O B I T UA RY
Myron “Mike” Beigler Nov. 8, 1926 – Jan. 17, 2013
Myron “Mike” Beigler, biochemist, artist, and longtime resident of Portola Valley, California, died from cancer on January 17, 2013, at the age of 86. Mike was born in 1926 in Detroit, Michigan. Invited to join the Army Specialized Training Program at 17, Mike was preparing to join the troops abroad when he contracted meningitis, causing him to lose most of his hearing, but enabling him to study biology at the University of Michigan through the remainder of the war. In 1947, Mike moved to New York City to attend the Art Student’s League, immersing himself in the burgeoning abstract expressionist movement with fellow students Larry Rivers and Alfred Leslie. Together they transferred their GI Bills to New York University in 1948, where Mike earned a BS in Art Education, learning and teaching ceramics while spending his evenings with Tony Smith, Robert Motherwell, and Willem deKooning amongst others. Soon thereafter, matters of practicality turned Mike’s attention from art towards his other true passion: science. He earned his BS degree in biology and chemistry from NYU in 1953, eventually moving to California to work for Lockheed on the Polaris nuclear submarine missile system, preparing reports for President Eisenhower. Mike then embarked on an innovative and proliﬁc career in the ﬁeld of amino acids and nutrition science. By the end of his career, Mike was named on over 40 U.S. and international patents, having traveled the world and worked with companies in Japan and Germany. From the late eighties onwards, Mike rededicated himself to ceramics and sculpture. He developed a technique whereby he immersed cloth in hot wax, draping the pieces over each other, and ﬁnally creating a bronze rendition of the sculpture. In hanging each piece, Mike sought to explore the beauty and simplicity of gravity itself. Mike will be remembered for his extraordinary intelligence and talent in both the arts and sciences, his insatiable curiosity, kindness, and readiness to support and mentor those who were lucky to call him friends and family. He is survived by his wife of twenty years, Foster Beigler. PA I D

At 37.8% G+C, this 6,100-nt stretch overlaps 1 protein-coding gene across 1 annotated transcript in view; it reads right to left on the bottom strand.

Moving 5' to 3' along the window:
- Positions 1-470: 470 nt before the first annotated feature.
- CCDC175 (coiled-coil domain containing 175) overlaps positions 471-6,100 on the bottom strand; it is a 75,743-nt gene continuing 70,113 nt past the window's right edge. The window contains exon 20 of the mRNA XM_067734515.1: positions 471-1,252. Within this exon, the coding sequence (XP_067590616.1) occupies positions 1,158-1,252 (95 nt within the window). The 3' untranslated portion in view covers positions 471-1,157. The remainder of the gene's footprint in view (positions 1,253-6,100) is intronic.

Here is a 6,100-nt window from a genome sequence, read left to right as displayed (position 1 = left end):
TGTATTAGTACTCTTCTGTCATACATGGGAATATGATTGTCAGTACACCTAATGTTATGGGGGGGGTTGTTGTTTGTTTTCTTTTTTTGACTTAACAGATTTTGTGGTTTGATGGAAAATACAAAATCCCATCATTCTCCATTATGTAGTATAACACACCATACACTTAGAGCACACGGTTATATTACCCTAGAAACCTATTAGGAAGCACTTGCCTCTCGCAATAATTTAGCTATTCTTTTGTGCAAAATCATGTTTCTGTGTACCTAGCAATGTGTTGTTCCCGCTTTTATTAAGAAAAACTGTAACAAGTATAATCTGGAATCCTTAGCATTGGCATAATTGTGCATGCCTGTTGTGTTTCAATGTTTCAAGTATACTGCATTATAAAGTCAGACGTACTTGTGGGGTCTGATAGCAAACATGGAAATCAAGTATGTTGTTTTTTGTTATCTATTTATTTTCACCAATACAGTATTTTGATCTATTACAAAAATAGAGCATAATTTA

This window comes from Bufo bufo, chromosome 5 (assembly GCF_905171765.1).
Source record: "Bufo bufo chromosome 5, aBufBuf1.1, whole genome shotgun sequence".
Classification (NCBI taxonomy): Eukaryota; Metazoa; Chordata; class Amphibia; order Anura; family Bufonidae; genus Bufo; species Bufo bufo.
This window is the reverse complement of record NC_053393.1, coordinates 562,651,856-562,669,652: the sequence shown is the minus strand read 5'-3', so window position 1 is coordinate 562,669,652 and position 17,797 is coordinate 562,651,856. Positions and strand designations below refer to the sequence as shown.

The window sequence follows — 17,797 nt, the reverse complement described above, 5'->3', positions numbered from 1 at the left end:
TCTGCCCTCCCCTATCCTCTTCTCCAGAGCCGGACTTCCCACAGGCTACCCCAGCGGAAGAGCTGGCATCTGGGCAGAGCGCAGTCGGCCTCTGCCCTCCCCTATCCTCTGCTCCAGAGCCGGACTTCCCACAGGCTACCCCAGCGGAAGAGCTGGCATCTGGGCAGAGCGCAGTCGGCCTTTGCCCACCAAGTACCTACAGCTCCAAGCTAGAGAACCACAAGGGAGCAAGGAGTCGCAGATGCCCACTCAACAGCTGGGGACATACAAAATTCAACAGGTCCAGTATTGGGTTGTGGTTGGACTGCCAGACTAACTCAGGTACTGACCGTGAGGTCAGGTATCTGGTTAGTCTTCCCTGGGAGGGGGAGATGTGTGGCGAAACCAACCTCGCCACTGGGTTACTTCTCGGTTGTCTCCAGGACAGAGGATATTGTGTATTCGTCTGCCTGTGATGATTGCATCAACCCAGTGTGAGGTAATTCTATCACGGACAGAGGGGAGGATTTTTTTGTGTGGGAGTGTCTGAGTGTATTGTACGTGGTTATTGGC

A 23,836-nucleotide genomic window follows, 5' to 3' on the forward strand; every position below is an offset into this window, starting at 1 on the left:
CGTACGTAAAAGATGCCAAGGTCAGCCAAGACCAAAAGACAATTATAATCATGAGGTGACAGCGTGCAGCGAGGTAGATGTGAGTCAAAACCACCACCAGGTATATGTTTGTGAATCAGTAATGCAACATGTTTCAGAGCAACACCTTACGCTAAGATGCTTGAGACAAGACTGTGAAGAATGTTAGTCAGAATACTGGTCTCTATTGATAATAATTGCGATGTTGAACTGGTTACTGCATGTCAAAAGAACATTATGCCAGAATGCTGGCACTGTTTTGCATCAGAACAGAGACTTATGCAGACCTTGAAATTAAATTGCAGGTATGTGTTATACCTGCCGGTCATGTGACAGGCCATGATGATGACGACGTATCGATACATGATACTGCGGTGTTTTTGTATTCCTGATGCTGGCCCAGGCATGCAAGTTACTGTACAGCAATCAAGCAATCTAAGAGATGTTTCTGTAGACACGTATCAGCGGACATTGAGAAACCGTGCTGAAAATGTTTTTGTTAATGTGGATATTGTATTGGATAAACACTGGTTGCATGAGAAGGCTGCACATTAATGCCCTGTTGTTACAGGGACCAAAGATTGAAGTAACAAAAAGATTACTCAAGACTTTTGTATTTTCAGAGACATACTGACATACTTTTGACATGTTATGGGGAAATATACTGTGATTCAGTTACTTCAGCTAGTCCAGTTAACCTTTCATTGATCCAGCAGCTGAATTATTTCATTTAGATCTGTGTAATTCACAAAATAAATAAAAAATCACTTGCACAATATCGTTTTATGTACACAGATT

O B I T UA RY
February 20, 2013 N TheAlmanacOnline.com N The Almanac N 15
C O M M U N I T Y N O B I T UA RY
H. George Resch Active in libertarian movement
A memorial service will be held from 6 to 8 p.m. Friday, Feb. 22, at AutoVino, 205 Constitution Drive in Menlo Park, for H. George Resch, who died Dec. 12 at his Menlo Park home. He was 78. Mr. Resch H. George Resch was born in Neenah, Wisconsin, and graduated from Lawrence College in 1960. He was a graduate student at Indiana University. Active in the libertarian movement, he assisted F.A. Harper in founding the Institute for Humane Studies and worked for the William Volker Fund. He joined the inner circle of the American economist and historian Murray N. Rothbard, who inf luenced his political views more than anyone else, say associates. He was also a friend of Congressman Ron Paul. Mr. Resch worked for the Banta Printing Company
and also served as research director of the Howard Ruff organization, but for the greater part of his career he was associated with Camino Coin Co. in Burlingame, founded by his close friend Burt Blumert. He is survived by a brother and two nieces. Donations may be made to the Mises Institute, 518 W. Magnolia, Auburn, AL 36832.
Myron â€˜Mikeâ€™ Beigler Biochemist, artist